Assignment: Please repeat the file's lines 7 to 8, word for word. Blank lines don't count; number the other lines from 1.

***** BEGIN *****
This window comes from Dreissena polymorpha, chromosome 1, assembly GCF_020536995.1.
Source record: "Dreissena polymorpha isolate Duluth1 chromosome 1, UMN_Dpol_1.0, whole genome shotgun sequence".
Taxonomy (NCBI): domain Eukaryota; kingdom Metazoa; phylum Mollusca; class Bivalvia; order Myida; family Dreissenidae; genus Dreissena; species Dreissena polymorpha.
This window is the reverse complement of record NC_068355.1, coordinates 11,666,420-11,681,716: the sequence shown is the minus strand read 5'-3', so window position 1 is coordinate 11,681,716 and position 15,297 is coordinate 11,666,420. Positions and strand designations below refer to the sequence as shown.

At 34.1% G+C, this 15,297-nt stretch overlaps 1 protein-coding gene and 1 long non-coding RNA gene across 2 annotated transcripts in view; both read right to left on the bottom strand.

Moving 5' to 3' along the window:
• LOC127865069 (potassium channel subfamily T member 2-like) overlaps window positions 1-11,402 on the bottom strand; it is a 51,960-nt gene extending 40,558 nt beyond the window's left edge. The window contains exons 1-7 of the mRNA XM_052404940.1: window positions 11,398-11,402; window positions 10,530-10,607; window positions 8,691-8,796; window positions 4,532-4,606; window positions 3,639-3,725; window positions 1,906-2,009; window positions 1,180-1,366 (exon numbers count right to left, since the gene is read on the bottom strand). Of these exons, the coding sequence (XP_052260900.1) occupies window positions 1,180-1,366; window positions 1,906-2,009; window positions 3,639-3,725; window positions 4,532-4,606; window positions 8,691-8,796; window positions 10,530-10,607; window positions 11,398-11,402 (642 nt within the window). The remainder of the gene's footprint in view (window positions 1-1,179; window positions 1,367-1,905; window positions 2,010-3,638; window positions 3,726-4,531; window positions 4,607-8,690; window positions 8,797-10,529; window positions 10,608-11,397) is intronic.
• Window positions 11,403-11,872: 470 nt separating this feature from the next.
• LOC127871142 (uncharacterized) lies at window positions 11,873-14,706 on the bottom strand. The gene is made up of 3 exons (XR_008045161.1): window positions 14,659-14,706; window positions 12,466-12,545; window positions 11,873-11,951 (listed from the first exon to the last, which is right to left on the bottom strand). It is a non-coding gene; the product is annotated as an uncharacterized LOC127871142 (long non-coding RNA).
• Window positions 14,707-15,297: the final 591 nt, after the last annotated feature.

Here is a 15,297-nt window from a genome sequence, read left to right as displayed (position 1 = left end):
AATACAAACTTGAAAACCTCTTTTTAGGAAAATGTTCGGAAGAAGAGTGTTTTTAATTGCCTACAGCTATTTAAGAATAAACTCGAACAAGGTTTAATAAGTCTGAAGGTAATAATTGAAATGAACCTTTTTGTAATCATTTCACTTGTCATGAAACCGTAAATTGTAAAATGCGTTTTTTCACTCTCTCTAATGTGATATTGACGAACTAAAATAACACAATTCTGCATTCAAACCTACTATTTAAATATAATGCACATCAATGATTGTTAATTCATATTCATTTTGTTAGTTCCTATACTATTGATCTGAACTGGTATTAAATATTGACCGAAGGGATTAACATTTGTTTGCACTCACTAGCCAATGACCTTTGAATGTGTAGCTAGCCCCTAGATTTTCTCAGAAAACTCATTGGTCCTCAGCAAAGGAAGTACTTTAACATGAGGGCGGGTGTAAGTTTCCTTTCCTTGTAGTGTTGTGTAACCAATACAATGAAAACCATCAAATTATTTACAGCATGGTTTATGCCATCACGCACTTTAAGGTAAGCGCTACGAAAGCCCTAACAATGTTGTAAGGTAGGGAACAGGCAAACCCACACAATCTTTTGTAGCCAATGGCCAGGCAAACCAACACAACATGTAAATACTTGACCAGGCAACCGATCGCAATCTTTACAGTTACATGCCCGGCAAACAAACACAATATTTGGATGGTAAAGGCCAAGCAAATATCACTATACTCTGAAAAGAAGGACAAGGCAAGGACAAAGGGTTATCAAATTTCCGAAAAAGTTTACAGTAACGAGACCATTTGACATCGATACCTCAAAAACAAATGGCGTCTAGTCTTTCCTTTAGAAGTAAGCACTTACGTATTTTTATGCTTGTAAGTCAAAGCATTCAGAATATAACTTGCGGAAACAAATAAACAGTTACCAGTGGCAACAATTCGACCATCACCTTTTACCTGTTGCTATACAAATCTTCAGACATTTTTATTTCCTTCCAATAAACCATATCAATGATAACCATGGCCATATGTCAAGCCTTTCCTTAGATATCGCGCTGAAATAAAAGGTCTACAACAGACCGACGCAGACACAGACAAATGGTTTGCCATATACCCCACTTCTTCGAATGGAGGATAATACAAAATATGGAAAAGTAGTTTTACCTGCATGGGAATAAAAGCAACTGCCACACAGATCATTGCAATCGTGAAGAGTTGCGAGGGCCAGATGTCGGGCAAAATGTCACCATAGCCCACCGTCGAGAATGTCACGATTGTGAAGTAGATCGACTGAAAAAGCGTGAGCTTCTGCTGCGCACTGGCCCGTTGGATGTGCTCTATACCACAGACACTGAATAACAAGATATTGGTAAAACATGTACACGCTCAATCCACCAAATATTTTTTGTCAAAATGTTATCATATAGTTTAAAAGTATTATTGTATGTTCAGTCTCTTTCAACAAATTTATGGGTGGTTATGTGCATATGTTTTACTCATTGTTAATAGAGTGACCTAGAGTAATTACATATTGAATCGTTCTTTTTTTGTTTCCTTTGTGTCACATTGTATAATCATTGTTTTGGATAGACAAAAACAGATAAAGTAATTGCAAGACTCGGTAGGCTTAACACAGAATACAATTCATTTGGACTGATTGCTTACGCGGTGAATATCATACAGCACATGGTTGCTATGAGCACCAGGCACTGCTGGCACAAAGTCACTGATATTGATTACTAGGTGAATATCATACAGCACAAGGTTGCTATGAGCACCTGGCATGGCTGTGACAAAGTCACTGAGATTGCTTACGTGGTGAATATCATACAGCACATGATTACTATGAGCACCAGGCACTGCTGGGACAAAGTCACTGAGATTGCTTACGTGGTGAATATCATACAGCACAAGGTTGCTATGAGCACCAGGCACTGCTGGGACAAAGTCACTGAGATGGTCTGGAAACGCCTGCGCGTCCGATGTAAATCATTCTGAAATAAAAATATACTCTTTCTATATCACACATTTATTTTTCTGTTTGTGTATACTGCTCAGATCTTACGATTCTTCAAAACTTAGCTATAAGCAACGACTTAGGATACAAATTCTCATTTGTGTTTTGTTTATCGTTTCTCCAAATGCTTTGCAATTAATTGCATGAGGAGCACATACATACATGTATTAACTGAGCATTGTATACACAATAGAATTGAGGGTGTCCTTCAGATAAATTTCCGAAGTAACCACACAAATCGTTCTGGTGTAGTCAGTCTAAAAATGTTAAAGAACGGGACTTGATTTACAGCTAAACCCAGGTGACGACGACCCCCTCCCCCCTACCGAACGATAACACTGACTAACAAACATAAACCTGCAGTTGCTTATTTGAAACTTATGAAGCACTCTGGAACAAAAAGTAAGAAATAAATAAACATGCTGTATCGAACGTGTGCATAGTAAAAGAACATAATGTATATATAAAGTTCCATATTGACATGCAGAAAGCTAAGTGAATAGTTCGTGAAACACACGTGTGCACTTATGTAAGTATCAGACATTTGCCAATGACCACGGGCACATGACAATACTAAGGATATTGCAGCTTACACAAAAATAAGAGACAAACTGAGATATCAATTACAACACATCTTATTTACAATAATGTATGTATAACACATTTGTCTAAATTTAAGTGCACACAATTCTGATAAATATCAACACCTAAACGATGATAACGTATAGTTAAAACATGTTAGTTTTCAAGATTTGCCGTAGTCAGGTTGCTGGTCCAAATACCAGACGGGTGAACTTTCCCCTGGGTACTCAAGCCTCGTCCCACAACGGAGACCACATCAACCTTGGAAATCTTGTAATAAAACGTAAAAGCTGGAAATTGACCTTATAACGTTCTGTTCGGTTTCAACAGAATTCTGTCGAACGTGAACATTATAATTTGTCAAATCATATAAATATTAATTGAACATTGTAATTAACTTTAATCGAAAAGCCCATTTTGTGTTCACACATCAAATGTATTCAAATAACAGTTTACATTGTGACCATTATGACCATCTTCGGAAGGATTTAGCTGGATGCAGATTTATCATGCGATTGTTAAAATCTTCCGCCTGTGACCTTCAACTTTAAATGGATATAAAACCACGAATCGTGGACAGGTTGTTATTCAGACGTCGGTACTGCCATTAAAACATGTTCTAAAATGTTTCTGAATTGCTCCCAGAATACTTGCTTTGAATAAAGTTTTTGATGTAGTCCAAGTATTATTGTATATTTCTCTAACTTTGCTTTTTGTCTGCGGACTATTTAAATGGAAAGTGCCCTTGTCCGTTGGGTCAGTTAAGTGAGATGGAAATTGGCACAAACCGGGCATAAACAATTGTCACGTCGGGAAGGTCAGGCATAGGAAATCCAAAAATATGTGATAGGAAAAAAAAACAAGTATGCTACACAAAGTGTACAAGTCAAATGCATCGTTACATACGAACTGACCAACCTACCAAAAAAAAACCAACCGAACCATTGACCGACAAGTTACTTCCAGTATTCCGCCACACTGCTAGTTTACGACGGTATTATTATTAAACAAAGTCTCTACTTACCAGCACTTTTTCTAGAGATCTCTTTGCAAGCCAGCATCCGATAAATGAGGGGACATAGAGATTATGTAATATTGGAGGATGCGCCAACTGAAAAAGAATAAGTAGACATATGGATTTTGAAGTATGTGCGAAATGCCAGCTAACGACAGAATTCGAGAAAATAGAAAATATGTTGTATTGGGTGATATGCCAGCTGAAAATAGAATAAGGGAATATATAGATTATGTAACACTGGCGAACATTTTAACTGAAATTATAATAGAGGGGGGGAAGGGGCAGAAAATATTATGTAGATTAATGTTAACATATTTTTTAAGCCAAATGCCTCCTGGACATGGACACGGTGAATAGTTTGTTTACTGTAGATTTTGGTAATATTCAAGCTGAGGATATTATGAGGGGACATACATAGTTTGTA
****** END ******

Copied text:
• LOC127865069 (potassium channel subfamily T member 2-like) overlaps window positions 1-11,402 on the bottom strand; it is a 51,960-nt gene extending 40,558 nt beyond the window's left edge. The window contains exons 1-7 of the mRNA XM_052404940.1: window positions 11,398-11,402; window positions 10,530-10,607; window positions 8,691-8,796; window positions 4,532-4,606; window positions 3,639-3,725; window positions 1,906-2,009; window positions 1,180-1,366 (exon numbers count right to left, since the gene is read on the bottom strand). Of these exons, the coding sequence (XP_052260900.1) occupies window positions 1,180-1,366; window positions 1,906-2,009; window positions 3,639-3,725; window positions 4,532-4,606; window positions 8,691-8,796; window positions 10,530-10,607; window positions 11,398-11,402 (642 nt within the window). The remainder of the gene's footprint in view (window positions 1-1,179; window positions 1,367-1,905; window positions 2,010-3,638; window positions 3,726-4,531; window positions 4,607-8,690; window positions 8,797-10,529; window positions 10,608-11,397) is intronic.
• Window positions 11,403-11,872: 470 nt separating this feature from the next.